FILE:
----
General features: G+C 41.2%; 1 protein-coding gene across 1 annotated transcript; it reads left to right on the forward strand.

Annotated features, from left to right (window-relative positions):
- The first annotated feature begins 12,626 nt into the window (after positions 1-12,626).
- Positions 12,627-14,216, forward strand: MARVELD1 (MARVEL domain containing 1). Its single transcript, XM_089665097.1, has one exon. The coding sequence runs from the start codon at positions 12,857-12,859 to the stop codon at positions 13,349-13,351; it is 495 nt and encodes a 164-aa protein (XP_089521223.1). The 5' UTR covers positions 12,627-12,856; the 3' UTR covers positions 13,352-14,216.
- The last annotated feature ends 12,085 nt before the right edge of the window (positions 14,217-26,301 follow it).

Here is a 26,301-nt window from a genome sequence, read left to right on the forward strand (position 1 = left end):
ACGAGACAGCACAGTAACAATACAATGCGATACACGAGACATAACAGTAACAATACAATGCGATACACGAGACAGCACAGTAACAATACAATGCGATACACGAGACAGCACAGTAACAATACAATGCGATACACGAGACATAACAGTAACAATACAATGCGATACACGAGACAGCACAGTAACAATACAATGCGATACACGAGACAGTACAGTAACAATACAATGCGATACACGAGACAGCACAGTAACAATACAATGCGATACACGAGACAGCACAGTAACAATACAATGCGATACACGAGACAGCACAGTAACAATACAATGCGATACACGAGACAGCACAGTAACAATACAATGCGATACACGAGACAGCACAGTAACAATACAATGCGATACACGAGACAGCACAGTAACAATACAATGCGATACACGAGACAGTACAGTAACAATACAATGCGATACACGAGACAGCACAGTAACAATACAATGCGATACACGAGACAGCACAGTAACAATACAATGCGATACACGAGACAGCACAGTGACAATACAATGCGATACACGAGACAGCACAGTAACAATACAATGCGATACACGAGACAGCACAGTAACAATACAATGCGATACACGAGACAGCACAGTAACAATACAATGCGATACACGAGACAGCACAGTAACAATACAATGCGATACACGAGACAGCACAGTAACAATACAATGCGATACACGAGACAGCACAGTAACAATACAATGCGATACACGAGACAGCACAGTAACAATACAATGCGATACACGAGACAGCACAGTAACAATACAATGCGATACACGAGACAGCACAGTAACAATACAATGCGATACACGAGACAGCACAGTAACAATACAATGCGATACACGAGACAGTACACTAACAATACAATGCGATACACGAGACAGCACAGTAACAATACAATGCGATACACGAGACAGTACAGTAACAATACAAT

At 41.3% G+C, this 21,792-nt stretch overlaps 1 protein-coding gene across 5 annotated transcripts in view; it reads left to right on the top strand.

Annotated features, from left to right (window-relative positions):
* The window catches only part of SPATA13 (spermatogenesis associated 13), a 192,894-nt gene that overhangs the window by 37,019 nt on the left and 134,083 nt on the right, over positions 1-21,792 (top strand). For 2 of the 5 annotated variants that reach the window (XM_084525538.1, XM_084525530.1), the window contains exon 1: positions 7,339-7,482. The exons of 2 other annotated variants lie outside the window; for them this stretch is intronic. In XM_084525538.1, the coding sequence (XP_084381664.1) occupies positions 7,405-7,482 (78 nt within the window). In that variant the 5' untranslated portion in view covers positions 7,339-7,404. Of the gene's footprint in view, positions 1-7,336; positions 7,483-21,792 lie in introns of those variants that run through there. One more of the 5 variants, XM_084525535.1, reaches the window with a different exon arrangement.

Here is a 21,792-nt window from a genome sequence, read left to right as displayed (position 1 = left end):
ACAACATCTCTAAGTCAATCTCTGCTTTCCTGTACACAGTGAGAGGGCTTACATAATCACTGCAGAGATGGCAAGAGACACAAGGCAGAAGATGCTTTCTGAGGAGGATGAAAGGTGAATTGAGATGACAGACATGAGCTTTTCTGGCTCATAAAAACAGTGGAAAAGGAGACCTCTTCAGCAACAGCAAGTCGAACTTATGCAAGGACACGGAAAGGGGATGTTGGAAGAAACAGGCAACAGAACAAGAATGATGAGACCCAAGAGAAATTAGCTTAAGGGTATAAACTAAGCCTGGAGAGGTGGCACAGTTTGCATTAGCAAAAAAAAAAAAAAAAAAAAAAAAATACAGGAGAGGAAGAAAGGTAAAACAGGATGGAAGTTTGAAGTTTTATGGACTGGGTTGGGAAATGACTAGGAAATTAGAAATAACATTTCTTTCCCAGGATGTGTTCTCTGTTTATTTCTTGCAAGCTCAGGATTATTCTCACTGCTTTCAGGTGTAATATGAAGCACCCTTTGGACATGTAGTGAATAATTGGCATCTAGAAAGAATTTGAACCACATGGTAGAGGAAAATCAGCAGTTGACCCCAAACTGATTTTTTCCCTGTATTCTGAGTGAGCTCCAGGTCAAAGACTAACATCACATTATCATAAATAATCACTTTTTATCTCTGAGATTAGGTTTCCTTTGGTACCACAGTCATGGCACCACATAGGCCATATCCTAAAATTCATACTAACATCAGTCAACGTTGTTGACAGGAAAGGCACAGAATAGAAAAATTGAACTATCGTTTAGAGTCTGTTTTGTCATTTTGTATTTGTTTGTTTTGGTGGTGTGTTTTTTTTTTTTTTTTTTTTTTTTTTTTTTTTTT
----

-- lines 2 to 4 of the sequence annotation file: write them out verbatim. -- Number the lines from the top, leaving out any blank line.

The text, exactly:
Annotated features, from left to right (window-relative positions):
- The first annotated feature begins 12,626 nt into the window (after positions 1-12,626).
- Positions 12,627-14,216, forward strand: MARVELD1 (MARVEL domain containing 1). Its single transcript, XM_089665097.1, has one exon. The coding sequence runs from the start codon at positions 12,857-12,859 to the stop codon at positions 13,349-13,351; it is 495 nt and encodes a 164-aa protein (XP_089521223.1). The 5' UTR covers positions 12,627-12,856; the 3' UTR covers positions 13,352-14,216.